# Mole Concept and Chemical Calculations: Difference between Relative Atomic Mass, Relative Molecular Mass, Relative Formula Mass and Molar Mass

Many students are confused when it comes to the difference between the following terms commonly used in Mole Concept & Chemical Calculations, namely:

• Relative Atomic Mass
• Relative Molecular Mass
• Relative Formula Mass
• Molar Mass

In order to differentiate them (as well as see how they are connected to each other), we have to know their definitions first.

Let’s take a look at them one at a time…..

## A) Relative Atomic Mass, Ar

The relative atomic mass of an atom is the average mass of one atom of that element compared to 1/12 of the mass of one carbon-12 atom.

Basically, it is not practical for scientists to use actual masses of atoms in scientific calculations since atoms have very small masses.

As such, scientists compare masses of different atoms with reference to the carbon-12 atom (which is an isotope of carbon).

To be more precise, the masses of all elements (in terms of atom) listed in The Periodic Table are always compared to 1/12 of the mass of one atom of carbon-12.

The symbol for relative atomic mass is Ar.

Relative atomic mass is a ratio and therefore has no unit.

If you refer to the Periodic Table, you will notice that the relative atomic masses of some elements are not whole numbers. These elements exist as a mixture of isotopes (which have different mass numbers).

The relative atomic masses that you see in the Periodic Table are calculated based on the relative percentage abundance of the isotopes. So, relative atomic mass is basically an average value after considering all the different isotopes of the element.

For GCE O-Level Pure Chemistry students (syllabus code 6092) in Singapore, the Periodic Table is not as precise as the one used by the GCE A-Level H2 Chemistry students (syllabus code 9729).

The following Periodic Table is used by GCE O-Level Chemistry students. The Periodic Table used by GCE O-Level Pure Chemistry students in Singapore

Notice that chlorine (atomic number 17) has a relative atomic mass, Ar of 35.5 which is not a whole number. In fact, most elements in the Periodic Table exist as isotopes and thus their relative atomic mass is not a whole number.

If you look at the Periodic Table used by more advanced Chemistry syllabus, such as GCE A-Level H2 Chemistry, most of the elements are not whole numbers. They are presented with 1 decimal place. The Periodic Table used by GCE A-Level H2 Chemistry students in Singapore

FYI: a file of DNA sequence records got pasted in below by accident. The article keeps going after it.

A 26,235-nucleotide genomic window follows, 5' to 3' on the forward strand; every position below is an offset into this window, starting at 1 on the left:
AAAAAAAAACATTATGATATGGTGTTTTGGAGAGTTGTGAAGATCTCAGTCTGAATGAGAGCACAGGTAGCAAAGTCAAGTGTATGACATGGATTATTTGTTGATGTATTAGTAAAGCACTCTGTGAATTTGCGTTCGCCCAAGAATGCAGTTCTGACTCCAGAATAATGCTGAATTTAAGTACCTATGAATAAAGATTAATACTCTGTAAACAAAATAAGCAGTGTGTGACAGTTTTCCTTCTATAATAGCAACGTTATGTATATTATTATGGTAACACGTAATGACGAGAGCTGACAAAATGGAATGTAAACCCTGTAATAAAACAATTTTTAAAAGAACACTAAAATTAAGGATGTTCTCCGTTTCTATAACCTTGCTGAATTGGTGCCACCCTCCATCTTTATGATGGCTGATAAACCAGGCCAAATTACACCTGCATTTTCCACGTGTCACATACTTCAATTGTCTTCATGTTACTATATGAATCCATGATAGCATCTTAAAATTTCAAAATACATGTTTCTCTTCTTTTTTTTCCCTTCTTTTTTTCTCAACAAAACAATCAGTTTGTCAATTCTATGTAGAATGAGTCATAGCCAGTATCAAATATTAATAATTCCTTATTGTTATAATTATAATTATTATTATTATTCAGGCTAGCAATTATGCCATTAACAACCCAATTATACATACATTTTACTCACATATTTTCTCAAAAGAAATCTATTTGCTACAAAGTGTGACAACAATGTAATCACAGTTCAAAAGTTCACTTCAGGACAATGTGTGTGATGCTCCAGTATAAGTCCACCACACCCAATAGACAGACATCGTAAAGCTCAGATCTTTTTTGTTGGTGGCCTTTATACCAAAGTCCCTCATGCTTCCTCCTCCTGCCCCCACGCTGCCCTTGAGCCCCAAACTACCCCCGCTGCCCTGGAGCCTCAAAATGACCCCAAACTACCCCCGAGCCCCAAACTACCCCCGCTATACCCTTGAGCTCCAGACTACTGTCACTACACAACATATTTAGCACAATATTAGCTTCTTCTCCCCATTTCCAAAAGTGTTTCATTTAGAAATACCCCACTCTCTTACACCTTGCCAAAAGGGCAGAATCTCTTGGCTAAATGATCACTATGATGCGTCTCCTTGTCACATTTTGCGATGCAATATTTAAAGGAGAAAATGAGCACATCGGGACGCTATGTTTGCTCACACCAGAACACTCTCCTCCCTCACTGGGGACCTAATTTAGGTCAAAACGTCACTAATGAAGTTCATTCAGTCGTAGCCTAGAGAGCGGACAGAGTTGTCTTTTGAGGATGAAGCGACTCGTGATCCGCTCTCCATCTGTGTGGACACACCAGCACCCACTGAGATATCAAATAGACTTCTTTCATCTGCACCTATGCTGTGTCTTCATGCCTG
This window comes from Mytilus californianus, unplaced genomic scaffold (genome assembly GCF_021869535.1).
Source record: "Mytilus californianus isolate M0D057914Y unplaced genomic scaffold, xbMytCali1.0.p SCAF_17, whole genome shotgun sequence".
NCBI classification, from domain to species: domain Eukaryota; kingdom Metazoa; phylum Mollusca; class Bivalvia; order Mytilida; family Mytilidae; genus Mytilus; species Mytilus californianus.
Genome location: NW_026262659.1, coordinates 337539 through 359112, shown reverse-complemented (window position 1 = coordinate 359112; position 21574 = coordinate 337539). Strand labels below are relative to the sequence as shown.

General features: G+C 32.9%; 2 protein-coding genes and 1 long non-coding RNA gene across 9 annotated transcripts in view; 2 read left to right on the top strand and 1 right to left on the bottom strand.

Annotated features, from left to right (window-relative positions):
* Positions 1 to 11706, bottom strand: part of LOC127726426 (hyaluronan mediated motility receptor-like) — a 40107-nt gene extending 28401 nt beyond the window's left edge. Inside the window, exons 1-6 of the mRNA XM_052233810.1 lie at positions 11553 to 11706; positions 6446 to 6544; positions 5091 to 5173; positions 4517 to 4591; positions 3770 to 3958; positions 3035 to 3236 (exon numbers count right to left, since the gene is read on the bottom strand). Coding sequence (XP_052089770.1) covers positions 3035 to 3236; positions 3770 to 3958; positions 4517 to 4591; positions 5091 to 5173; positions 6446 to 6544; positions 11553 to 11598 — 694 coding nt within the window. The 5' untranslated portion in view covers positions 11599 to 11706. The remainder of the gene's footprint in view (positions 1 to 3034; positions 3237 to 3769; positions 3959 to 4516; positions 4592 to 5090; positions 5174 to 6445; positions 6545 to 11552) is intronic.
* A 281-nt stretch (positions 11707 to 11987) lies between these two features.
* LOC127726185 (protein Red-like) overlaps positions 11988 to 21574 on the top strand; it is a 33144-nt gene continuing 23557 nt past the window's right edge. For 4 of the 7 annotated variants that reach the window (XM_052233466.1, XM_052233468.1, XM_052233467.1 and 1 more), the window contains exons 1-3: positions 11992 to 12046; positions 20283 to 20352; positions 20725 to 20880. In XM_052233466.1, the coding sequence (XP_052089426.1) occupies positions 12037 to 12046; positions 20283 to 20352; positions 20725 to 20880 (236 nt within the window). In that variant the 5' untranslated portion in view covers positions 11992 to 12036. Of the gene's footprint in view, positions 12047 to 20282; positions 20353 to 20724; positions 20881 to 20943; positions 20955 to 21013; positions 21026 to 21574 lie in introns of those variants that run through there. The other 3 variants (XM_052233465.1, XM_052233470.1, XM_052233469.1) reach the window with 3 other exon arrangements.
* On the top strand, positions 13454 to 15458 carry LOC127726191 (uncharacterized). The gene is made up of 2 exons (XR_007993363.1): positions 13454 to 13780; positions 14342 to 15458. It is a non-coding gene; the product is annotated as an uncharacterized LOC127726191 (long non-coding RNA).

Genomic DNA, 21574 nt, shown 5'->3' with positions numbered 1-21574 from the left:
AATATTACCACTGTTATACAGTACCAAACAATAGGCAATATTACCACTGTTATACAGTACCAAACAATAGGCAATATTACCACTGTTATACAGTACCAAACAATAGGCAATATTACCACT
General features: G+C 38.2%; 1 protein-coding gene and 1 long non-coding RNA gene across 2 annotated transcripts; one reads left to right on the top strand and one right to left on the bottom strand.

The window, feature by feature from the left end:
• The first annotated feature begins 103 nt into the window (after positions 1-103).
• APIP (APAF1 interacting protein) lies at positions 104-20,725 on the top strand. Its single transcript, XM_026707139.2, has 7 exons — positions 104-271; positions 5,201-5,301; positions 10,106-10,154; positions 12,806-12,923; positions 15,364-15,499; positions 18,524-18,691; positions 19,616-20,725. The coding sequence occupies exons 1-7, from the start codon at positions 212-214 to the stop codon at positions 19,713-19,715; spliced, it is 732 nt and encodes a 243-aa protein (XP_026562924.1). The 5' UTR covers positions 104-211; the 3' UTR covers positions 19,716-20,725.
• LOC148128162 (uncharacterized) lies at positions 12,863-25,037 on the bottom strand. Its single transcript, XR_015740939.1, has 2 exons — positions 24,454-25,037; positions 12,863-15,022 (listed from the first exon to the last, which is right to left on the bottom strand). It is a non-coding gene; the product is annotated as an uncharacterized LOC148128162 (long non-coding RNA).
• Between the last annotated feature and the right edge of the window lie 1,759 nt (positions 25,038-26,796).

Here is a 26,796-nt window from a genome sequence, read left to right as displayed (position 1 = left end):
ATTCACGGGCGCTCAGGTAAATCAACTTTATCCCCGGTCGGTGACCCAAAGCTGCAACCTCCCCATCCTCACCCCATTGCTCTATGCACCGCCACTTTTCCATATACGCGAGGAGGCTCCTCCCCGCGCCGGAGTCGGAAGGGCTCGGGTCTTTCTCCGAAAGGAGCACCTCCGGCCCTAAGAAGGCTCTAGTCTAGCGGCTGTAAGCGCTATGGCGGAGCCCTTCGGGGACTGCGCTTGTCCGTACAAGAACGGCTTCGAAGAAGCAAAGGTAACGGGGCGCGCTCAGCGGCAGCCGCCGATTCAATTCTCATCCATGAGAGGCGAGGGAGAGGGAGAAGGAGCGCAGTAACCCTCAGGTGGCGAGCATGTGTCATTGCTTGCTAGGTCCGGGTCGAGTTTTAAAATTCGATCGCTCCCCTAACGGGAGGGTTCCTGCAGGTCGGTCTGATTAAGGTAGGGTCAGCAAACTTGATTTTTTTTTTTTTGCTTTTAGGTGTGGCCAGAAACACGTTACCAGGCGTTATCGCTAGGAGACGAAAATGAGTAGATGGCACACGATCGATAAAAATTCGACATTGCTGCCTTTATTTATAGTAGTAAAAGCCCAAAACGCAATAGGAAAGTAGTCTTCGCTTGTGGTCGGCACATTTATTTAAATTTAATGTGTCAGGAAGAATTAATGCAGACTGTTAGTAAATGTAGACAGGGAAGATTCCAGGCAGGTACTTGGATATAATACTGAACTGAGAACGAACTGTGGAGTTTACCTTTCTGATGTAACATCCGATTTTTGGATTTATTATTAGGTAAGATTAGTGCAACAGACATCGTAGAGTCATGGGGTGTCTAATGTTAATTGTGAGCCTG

Let’s take a look at a classic example on how relative atomic mass is being calculated.

Example:

Chlorine exists as chlorine-35 (% abundance of 75%) and chlorine-37 (% abundance of 25%).

Hence, the relative atomic mass of chlorine = (75/100 x 35) +(25/100 x 37) = 35.5 (as shown in the Periodic Table)

Recap on the definition of Isotopes:

• Atoms of the same element
• Same number of protons and electrons
• Different number of neutrons

## A) Relative Molecular Mass, Mr

The relative molecular mass of a molecule is the average mass of one molecule of that element or compound compared to 1/12 of the mass of one carbon-12 atom.

Many elements and compounds exist as covalent molecules.

The mass of a molecule (element or compound) is measured in terms of its relative molecular mass.

The symbol for relative molecular mass is Mr.

Relative molecular mass is also a ratio and therefore has no unit.

To calculate the relative molecular mass of a molecule, you need to add together all the relative atomic masses of all the atoms in its chemical formula.

Due to isotopic effects, actual molecular masses could be different when the atoms of each element present are isotopes.

Let me give you an example.

Carbon is known to exist in two isotopes: carbon-12 and carbon 13.

Oxygen is known to exist in three isotopes: oxygen-16, oxygen-17 and oxygen-18.

As such, we can have carbon dioxide, CO2 molecules with different molecular masses.

Note that for mole calculations, we tend to just use the relative atomic masses (average values) of the elements (as seen in the Periodic Table) and calculate the relative molecular masses (average values).

## C) Relative Formula Mass, Mr

The relative formula mass of an ionic compound is the average mass of one unit of that ionic compound compared to 1/12 of the mass of one carbon-12 atom.